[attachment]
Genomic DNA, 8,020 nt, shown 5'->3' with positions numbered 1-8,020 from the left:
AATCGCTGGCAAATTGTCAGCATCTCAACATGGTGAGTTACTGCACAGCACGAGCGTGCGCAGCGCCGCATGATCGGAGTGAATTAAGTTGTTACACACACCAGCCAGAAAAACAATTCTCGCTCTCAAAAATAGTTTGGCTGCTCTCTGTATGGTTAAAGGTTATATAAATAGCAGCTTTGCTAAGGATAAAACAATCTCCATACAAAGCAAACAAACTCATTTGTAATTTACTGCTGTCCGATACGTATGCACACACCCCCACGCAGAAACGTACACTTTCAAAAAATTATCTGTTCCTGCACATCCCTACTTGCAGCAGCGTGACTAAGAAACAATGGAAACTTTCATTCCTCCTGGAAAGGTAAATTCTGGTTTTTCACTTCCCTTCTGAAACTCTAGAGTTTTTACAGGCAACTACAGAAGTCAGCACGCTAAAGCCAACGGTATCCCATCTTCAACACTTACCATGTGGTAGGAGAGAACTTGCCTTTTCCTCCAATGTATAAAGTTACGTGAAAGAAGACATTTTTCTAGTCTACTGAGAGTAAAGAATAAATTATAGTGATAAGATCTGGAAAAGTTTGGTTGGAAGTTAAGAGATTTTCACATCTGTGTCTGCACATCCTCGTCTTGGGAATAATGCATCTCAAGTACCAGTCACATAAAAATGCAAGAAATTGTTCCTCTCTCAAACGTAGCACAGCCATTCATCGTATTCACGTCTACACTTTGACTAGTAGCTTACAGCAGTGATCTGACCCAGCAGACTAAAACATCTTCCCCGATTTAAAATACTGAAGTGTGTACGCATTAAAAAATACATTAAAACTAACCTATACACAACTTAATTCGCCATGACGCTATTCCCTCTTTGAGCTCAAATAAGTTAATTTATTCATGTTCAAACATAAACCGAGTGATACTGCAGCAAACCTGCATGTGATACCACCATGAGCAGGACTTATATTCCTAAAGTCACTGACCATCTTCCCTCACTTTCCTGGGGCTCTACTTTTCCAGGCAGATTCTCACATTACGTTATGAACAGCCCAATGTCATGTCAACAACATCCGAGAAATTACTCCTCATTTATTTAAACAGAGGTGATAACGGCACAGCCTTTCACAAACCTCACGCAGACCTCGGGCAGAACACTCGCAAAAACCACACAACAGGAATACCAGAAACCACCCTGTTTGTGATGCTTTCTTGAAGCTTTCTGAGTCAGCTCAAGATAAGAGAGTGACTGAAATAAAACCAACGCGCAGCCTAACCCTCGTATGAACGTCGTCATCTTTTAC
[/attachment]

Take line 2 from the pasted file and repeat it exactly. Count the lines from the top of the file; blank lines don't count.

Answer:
AATCGCTGGCAAATTGTCAGCATCTCAACATGGTGAGTTACTGCACAGCACGAGCGTGCGCAGCGCCGCATGATCGGAGTGAATTAAGTTGTTACACACACCAGCCAGAAAAACAATTCTCGCTCTCAAAAATAGTTTGGCTGCTCTCTGTATGGTTAAAGGTTATATAAATAGCAGCTTTGCTAAGGATAAAACAATCTCCATACAAAGCAAACAAACTCATTTGTAATTTACTGCTGTCCGATACGTATGCACACACCCCCACGCAGAAACGTACACTTTCAAAAAATTATCTGTTCCTGCACATCCCTACTTGCAGCAGCGTGACTAAGAAACAATGGAAACTTTCATTCCTCCTGGAAAGGTAAATTCTGGTTTTTCACTTCCCTTCTGAAACTCTAGAGTTTTTACAGGCAACTACAGAAGTCAGCACGCTAAAGCCAACGGTATCCCATCTTCAACACTTACCATGTGGTAGGAGAGAACTTGCCTTTTCCTCCAATGTATAAAGTTACGTGAAAGAAGACATTTTTCTAGTCTACTGAGAGTAAAGAATAAATTATAGTGATAAGATCTGGAAAAGTTTGGTTGGAAGTTAAGAGATTTTCACATCTGTGTCTGCACATCCTCGTCTTGGGAATAATGCATCTCAAGTACCAGTCACATAAAAATGCAAGAAATTGTTCCTCTCTCAAACGTAGCACAGCCATTCATCGTATTCACGTCTACACTTTGACTAGTAGCTTACAGCAGTGATCTGACCCAGCAGACTAAAACATCTTCCCCGATTTAAAATACTGAAGTGTGTACGCATTAAAAAATACATTAAAACTAACCTATACACAACTTAATTCGCCATGACGCTATTCCCTCTTTGAGCTCAAATAAGTTAATTTATTCATGTTCAAACATAAACCGAGTGATACTGCAGCAAACCTGCATGTGATACCACCATGAGCAGGACTTATATTCCTAAAGTCACTGACCATCTTCCCTCACTTTCCTGGGGCTCTACTTTTCCAGGCAGATTCTCACATTACGTTATGAACAGCCCAATGTCATGTCAACAACATCCGAGAAATTACTCCTCATTTATTTAAACAGAGGTGATAACGGCACAGCCTTTCACAAACCTCACGCAGACCTCGGGCAGAACACTCGCAAAAACCACACAACAGGAATACCAGAAACCACCCTGTTTGTGATGCTTTCTTGAAGCTTTCTGAGTCAGCTCAAGATAAGAGAGTGACTGAAATAAAACCAACGCGCAGCCTAACCCTCGTATGAACGTCGTCATCTTTTAC